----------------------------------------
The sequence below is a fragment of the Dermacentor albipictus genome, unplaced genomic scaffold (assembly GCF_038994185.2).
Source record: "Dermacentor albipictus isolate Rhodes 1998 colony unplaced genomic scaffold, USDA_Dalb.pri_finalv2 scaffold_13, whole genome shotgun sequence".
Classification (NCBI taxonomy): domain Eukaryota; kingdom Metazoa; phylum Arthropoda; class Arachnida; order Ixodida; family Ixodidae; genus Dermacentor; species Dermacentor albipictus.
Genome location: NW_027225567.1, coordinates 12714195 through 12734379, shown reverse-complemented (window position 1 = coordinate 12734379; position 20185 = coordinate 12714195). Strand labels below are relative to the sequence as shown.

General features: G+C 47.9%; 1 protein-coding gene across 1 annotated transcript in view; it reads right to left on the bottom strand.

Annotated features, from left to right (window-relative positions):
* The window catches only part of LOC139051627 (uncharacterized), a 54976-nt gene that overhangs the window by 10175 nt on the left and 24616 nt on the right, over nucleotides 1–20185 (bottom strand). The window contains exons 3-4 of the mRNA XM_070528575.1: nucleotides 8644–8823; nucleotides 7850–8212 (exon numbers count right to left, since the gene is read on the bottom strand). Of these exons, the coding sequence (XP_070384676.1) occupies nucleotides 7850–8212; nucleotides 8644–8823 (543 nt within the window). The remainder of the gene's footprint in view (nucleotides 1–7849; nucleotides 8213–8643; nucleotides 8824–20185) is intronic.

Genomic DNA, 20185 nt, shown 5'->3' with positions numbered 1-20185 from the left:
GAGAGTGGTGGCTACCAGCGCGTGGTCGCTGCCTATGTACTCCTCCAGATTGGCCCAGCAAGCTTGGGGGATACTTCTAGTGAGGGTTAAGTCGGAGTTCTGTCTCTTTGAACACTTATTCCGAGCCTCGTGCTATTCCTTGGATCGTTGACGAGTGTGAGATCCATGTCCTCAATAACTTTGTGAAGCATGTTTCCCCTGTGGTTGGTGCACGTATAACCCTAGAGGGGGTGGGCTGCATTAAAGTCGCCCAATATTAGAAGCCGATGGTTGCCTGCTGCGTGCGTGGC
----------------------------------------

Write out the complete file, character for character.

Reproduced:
The sequence below is a fragment of the Dermacentor albipictus genome, unplaced genomic scaffold (assembly GCF_038994185.2).
Source record: "Dermacentor albipictus isolate Rhodes 1998 colony unplaced genomic scaffold, USDA_Dalb.pri_finalv2 scaffold_13, whole genome shotgun sequence".
Classification (NCBI taxonomy): domain Eukaryota; kingdom Metazoa; phylum Arthropoda; class Arachnida; order Ixodida; family Ixodidae; genus Dermacentor; species Dermacentor albipictus.
Genome location: NW_027225567.1, coordinates 12714195 through 12734379, shown reverse-complemented (window position 1 = coordinate 12734379; position 20185 = coordinate 12714195). Strand labels below are relative to the sequence as shown.

General features: G+C 47.9%; 1 protein-coding gene across 1 annotated transcript in view; it reads right to left on the bottom strand.

Annotated features, from left to right (window-relative positions):
* The window catches only part of LOC139051627 (uncharacterized), a 54976-nt gene that overhangs the window by 10175 nt on the left and 24616 nt on the right, over nucleotides 1–20185 (bottom strand). The window contains exons 3-4 of the mRNA XM_070528575.1: nucleotides 8644–8823; nucleotides 7850–8212 (exon numbers count right to left, since the gene is read on the bottom strand). Of these exons, the coding sequence (XP_070384676.1) occupies nucleotides 7850–8212; nucleotides 8644–8823 (543 nt within the window). The remainder of the gene's footprint in view (nucleotides 1–7849; nucleotides 8213–8643; nucleotides 8824–20185) is intronic.

Genomic DNA, 20185 nt, shown 5'->3' with positions numbered 1-20185 from the left:
GAGAGTGGTGGCTACCAGCGCGTGGTCGCTGCCTATGTACTCCTCCAGATTGGCCCAGCAAGCTTGGGGGATACTTCTAGTGAGGGTTAAGTCGGAGTTCTGTCTCTTTGAACACTTATTCCGAGCCTCGTGCTATTCCTTGGATCGTTGACGAGTGTGAGATCCATGTCCTCAATAACTTTGTGAAGCATGTTTCCCCTGTGGTTGGTGCACGTATAACCCTAGAGGGGGTGGGCTGCATTAAAGTCGCCCAATATTAGAAGCCGATGGTTGCCTGCTGCGTGCGTGGC